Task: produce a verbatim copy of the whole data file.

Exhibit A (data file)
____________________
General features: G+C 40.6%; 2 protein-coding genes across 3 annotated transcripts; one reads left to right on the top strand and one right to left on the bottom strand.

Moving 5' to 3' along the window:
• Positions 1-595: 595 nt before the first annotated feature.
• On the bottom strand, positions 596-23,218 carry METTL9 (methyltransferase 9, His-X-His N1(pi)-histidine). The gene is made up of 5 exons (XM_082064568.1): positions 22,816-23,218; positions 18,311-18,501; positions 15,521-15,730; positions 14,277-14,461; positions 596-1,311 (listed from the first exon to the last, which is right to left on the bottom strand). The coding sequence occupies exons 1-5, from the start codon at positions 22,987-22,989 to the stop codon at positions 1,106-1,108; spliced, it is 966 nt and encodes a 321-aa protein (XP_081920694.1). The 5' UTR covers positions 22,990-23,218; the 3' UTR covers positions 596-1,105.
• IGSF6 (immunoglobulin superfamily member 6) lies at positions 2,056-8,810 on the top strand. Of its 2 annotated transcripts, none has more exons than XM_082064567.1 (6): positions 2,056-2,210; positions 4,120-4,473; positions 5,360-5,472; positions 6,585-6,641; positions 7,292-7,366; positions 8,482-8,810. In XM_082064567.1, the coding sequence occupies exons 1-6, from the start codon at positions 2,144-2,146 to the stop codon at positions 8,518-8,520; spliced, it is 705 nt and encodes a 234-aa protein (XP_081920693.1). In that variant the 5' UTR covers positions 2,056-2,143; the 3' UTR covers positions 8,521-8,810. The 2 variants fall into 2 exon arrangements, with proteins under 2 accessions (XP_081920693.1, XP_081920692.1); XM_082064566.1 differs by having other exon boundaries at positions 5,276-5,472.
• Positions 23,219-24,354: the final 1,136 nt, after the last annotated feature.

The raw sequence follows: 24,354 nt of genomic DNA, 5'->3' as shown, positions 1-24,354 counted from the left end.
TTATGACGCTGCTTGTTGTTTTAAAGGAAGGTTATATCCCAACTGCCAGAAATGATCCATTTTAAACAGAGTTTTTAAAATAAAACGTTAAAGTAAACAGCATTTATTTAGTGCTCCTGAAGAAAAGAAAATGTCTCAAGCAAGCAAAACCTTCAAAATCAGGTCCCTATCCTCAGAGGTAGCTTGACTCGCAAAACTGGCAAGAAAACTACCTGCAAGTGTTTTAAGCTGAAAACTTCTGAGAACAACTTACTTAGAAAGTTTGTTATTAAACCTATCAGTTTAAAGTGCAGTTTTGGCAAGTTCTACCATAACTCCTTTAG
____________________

General features: G+C 40.6%; 2 protein-coding genes across 3 annotated transcripts; one reads left to right on the top strand and one right to left on the bottom strand.

Moving 5' to 3' along the window:
• Positions 1-595: 595 nt before the first annotated feature.
• On the bottom strand, positions 596-23,218 carry METTL9 (methyltransferase 9, His-X-His N1(pi)-histidine). The gene is made up of 5 exons (XM_082064568.1): positions 22,816-23,218; positions 18,311-18,501; positions 15,521-15,730; positions 14,277-14,461; positions 596-1,311 (listed from the first exon to the last, which is right to left on the bottom strand). The coding sequence occupies exons 1-5, from the start codon at positions 22,987-22,989 to the stop codon at positions 1,106-1,108; spliced, it is 966 nt and encodes a 321-aa protein (XP_081920694.1). The 5' UTR covers positions 22,990-23,218; the 3' UTR covers positions 596-1,105.
• IGSF6 (immunoglobulin superfamily member 6) lies at positions 2,056-8,810 on the top strand. Of its 2 annotated transcripts, none has more exons than XM_082064567.1 (6): positions 2,056-2,210; positions 4,120-4,473; positions 5,360-5,472; positions 6,585-6,641; positions 7,292-7,366; positions 8,482-8,810. In XM_082064567.1, the coding sequence occupies exons 1-6, from the start codon at positions 2,144-2,146 to the stop codon at positions 8,518-8,520; spliced, it is 705 nt and encodes a 234-aa protein (XP_081920693.1). In that variant the 5' UTR covers positions 2,056-2,143; the 3' UTR covers positions 8,521-8,810. The 2 variants fall into 2 exon arrangements, with proteins under 2 accessions (XP_081920693.1, XP_081920692.1); XM_082064566.1 differs by having other exon boundaries at positions 5,276-5,472.
• Positions 23,219-24,354: the final 1,136 nt, after the last annotated feature.

The raw sequence follows: 24,354 nt of genomic DNA, 5'->3' as shown, positions 1-24,354 counted from the left end.
TTATGACGCTGCTTGTTGTTTTAAAGGAAGGTTATATCCCAACTGCCAGAAATGATCCATTTTAAACAGAGTTTTTAAAATAAAACGTTAAAGTAAACAGCATTTATTTAGTGCTCCTGAAGAAAAGAAAATGTCTCAAGCAAGCAAAACCTTCAAAATCAGGTCCCTATCCTCAGAGGTAGCTTGACTCGCAAAACTGGCAAGAAAACTACCTGCAAGTGTTTTAAGCTGAAAACTTCTGAGAACAACTTACTTAGAAAGTTTGTTATTAAACCTATCAGTTTAAAGTGCAGTTTTGGCAAGTTCTACCATAACTCCTTTAG